WASHINGTON (AP) — President Donald Trump blasted congressional Democrats and "a few Republicans" Tuesday over the collapse of the GOP effort to rewrite the Obama health care law. Senate Majority Leader Mitch McConnell proposed a vote on a backup plan simply repealing the statute, but that idea was on the brink of rejection, too.
Republican Sens. Susan Collins of Maine and Shelley Moore Capito of West Virginia said they opposed McConnell's Plan B. If a third GOP senator opposes it — and several are expected to — it would be defeated, and that might send a message to conservative Republicans that it is time to abandon efforts to tear down Obama's law.
All Senate Democrats are opposed.
Trump's early morning tweet led off a barrage of Republican criticism of Congress over the party's failure on its flagship legislative priority. For seven years, the GOP has pledged to repeal President Barack Obama's law.
"Most Republicans were loyal, terrific & worked really hard," Trump tweeted Tuesday morning. "We were let down by all of the Democrats and a few Republicans."
He added, "As I have always said, let ObamaCare fail and then come together and do a great healthcare plan. Stay tuned!"
Two GOP senators — Utah's Mike Lee and Jerry Moran of Kansas — sealed the measure's doom late Monday when they announced they would vote "no" in an initial, critical vote that had been expected as soon as next week. That meant that at least four of the 52 GOP senators were ready to block the measure — two more than Majority Leader Mitch McConnell, R-Ky., had to spare in the face of unanimous Democratic opposition.
On the Senate floor Tuesday, McConnell conceded that the legislation repealing the 2010 law and replacing it with GOP-preferred programs "will not be successful," essentially waving a white flag.
He said instead, the Senate would vote on legislation dismantling much of Obama's statute that would take effect in two years, which Republicans say would give Congress time to approve replacement legislation. But such legislation seems unlikely to be approved, with many Republicans concerned the two-year gap would roil insurance markets and produce a political backlash against the GOP.
Moderate Republican Sen. Capito said she'd oppose scuttling Obama's statute "without a replacement plan that addresses my concerns and the needs of West Virginians." She's criticized the GOP bill's cuts in Medicaid, the health insurance program for low-income people that her state relies on heavily.
Another moderate, Susan Collins, also said she'd oppose McConnell's measure. She said repealing the law without an immediate replacement would produce "great anxiety for individuals" who benefit from Obama's statute and "cause the insurance markets to go into turmoil."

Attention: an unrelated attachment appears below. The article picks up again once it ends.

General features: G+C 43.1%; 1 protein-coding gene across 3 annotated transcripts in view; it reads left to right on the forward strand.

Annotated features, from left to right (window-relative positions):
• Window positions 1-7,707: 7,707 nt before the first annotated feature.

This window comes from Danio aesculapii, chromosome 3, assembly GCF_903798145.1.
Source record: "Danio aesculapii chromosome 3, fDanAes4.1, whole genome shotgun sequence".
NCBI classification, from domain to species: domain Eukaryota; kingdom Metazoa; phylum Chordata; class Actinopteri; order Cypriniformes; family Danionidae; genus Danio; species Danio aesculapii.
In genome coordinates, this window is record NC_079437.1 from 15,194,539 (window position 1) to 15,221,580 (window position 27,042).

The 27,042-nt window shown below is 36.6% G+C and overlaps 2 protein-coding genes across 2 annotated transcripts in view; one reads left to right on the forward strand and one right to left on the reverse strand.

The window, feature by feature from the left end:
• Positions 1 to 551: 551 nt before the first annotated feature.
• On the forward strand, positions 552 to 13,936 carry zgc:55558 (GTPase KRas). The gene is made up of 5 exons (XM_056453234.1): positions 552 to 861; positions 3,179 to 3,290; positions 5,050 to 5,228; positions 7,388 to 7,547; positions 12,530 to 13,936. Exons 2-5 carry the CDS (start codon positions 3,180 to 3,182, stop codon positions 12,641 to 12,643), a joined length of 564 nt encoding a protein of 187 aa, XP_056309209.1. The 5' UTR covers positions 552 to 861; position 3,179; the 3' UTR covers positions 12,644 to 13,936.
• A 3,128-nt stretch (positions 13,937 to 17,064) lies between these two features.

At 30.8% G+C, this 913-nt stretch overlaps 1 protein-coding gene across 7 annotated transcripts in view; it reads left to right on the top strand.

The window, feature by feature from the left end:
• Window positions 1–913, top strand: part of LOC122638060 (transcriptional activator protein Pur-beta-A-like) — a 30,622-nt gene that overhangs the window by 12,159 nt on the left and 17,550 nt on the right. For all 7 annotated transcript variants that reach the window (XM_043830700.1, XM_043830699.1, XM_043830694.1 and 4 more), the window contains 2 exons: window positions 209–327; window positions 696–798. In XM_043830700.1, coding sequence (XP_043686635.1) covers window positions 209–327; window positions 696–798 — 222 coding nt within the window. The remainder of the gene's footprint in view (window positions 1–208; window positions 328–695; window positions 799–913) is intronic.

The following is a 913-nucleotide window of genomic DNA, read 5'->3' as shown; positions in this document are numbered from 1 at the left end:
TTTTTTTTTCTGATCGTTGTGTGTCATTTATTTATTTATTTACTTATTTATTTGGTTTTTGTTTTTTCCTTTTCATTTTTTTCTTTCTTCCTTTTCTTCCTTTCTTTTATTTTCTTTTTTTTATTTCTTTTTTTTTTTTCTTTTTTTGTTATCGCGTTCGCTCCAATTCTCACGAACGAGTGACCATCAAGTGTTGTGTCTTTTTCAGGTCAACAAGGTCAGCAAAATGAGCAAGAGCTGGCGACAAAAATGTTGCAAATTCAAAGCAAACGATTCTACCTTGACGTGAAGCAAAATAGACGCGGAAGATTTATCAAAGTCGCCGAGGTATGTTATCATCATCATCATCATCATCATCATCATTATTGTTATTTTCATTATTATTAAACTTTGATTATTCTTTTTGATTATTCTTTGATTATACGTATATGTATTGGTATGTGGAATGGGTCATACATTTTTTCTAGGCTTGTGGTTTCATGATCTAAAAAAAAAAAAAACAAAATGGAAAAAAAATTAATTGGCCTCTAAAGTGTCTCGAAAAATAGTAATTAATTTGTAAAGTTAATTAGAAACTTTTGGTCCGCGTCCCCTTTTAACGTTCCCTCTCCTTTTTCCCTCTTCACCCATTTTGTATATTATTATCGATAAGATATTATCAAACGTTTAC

This is the second stinging setback on the issue in three weeks for McConnell, whose reputation as a legislative mastermind has been marred as he's failed to unite his chamber's Republicans behind a health overhaul package that highlighted jagged divides between conservatives and moderates. In late June, he abandoned an initial package after he lacked enough GOP support to pass.
The episode has also been jarring for Trump, whose intermittent lobbying and nebulous, often contradictory descriptions of what he's wanted have shown he has limited clout with senators. That despite a determination by Trump, McConnell and House Speaker Paul Ryan, R-Wis., to demonstrate that a GOP running the White House and Congress can govern effectively.
McConnell's failed bill would have left 22 million uninsured by 2026, according to the nonpartisan Congressional Budget Office, a number that many Republicans found unpalatable. But the vetoed 2015 measure would be even worse, the budget office said last January, producing 32 million additional uninsured people by 2026 — figures that seemed likely to drive a stake into that bill's prospects for passing Congress.
That would seem to leave McConnell with an option he described last month — negotiating with Senate Minority Leader Chuck Schumer, D-N.Y. That would likely be on a narrower package aimed more at keeping insurers in difficult marketplaces they're either abandoning or imposing rapidly growing premiums.
"The core of this bill is unworkable," Schumer said in a statement. He said Republicans "should start from scratch and work with Democrats on a bill that lowers premiums, provides long-term stability to the markets and improves our health care system."
Similar to legislation the House approved in May after its own setbacks, McConnell's bill would repeal Obama's tax penalties on people who don't buy coverage and cut the Medicaid program for the poor, elderly and nursing home residents. It rolled back many of the statute's requirements for the policies insurers can sell and eliminated many tax increases that raised money for Obama's expansion to 20 million more people, though it retained the law's tax boosts on high earners.
Besides Lee and Moran, two other GOP senators had previously declared their opposition to McConnell's bill: Collins and conservative Rand Paul of Kentucky. And other moderates were wavering and could have been difficult for McConnell and Trump to win over because of the bill's Medicaid cuts: Alaska's Lisa Murkowski, Cory Gardner of Colorado, Rob Portman of Ohio, Capito of West Virginia and Dean Heller of Nevada, probably the most endangered Senate Republican in next year's elections.
The range of objections lodged by the dissident senators underscored the warring viewpoints within his own party that McConnell had to try patching over. Lee complained that the GOP bill didn't go far enough in rolling back Obama's robust coverage requirements, while moderates like Collins berated its Medicaid cuts and the millions it would leave without insurance.